The impact of antenatal Bisphenol A exposure on male reproductive function at 20–22 years of age

Roger J. Hart, Dorota A. Doherty, Jeffrey A. Keelan, Novia S. Minaee, Eric B. Thorstensen, Jan E. Dickinson, Craig E. Pennell, John P. Newnham, Robert McLachlan, Robert J. Norman, David J. Handelsman

Research output: Contribution to journalArticle

13 Citations (Scopus)

Abstract

Bisphenol A (BPA) is a ubiquitous chemical suspected to possess oestrogenic hormonal activities. Male population studies suggest a negative impact on testicular function. As Sertoli cell proliferation occurs during fetal or early postnatal life, it is speculated that oestrogenic environmental exposures may influence mature testicular function. Among 705 Western Australian Pregnancy Cohort (Raine) Study men aged 20–22 years, 404 underwent testicular ultrasound examination (149 had maternal serum available), and/or 365 provided semen (136 had maternal serum) and/or 609 serum samples for sex steroids, gonadotrophins and inhibin B analysis (244 had maternal serum). Maternal serum collected at 18 and 34 weeks' gestation was pooled and assayed for concentrations of total BPA (free plus conjugated) as an estimate of antenatal exposure. Testicular volume was calculated by ultrasonography, and semen analysis performed. Serum LH, FSH and inhibin B were measured by immunoassay; testosterone, oestradiol, oestrone andBPA were measured by liquid chromatography-mass spectrometry. BPA levels were detectable in most (89%) maternal serum samples. After adjustment for maternal smoking, abstinence and varicocele, sperm concentration and motility were significantly correlated to maternal serum BPA (r = 0.18; P = 0.04 for both). No other associations of maternal serum BPA with testicular function were observed.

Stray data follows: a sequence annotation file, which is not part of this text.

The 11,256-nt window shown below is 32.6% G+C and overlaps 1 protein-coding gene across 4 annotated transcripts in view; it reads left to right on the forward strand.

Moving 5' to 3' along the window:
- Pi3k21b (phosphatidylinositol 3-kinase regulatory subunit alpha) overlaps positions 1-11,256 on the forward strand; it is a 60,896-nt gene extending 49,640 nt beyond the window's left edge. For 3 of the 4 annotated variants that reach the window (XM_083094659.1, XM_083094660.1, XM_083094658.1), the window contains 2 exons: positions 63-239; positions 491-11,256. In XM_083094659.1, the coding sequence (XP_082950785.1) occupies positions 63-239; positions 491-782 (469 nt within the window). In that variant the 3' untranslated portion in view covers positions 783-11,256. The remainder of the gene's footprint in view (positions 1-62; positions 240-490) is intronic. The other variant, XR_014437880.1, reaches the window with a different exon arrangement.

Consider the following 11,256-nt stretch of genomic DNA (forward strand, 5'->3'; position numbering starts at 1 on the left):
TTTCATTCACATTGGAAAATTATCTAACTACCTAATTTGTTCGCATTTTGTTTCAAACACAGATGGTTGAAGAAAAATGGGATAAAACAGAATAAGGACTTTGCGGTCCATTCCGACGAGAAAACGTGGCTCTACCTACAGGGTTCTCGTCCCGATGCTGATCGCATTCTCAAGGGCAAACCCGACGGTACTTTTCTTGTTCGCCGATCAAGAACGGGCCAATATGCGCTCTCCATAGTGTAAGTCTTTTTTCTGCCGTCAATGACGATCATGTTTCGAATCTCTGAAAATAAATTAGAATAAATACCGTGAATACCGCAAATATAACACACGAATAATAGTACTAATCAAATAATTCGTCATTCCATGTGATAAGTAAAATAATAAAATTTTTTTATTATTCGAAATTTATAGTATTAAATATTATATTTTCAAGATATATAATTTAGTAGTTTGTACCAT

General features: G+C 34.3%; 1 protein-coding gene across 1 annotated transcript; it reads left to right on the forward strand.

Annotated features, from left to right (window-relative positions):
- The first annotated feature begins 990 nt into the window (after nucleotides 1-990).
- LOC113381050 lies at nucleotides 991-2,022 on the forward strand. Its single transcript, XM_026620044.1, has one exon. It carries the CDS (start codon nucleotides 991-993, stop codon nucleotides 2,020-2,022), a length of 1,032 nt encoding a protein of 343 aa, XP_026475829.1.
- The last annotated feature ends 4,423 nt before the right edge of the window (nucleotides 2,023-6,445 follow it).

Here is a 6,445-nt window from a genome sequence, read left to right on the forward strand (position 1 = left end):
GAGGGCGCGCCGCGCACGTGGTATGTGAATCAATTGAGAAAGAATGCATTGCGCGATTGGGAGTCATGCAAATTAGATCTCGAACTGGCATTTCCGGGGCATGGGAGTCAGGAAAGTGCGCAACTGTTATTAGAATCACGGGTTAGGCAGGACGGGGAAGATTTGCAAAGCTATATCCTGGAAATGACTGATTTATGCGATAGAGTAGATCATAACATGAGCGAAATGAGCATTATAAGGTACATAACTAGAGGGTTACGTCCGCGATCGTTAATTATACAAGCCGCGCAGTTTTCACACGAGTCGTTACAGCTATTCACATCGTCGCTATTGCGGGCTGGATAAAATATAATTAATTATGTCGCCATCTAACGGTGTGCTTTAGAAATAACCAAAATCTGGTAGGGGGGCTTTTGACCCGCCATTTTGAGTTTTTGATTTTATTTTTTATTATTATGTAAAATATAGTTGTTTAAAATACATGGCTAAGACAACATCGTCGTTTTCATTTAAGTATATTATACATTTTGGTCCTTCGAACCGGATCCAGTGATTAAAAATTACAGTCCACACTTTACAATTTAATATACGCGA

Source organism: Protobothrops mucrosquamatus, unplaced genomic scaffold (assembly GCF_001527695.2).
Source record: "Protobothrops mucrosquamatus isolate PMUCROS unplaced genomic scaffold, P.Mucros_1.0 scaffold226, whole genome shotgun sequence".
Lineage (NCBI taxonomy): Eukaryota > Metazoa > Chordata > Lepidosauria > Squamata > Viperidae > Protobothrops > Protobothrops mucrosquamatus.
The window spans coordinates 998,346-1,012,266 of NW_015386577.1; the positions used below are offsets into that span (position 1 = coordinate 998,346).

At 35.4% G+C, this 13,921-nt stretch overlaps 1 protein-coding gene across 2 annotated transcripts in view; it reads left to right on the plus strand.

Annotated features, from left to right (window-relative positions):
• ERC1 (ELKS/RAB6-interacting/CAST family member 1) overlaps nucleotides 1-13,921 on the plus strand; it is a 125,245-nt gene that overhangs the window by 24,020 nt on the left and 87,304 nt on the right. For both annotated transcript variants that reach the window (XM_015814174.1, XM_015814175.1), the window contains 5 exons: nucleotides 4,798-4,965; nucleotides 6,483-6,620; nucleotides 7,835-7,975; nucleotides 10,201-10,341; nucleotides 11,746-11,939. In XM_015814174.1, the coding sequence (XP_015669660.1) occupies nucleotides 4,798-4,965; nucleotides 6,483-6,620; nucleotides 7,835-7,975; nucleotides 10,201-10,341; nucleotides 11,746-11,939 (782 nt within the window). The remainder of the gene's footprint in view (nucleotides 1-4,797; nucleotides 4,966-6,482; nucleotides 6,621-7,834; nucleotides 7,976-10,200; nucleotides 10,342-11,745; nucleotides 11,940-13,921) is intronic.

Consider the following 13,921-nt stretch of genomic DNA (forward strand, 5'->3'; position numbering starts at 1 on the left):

Original languageEnglish
Pages (from-to)340-347
Number of pages8
JournalReproductive Biomedicine Online
Volume36
Issue number3
DOIs
Publication statusPublished - 1 Mar 2018

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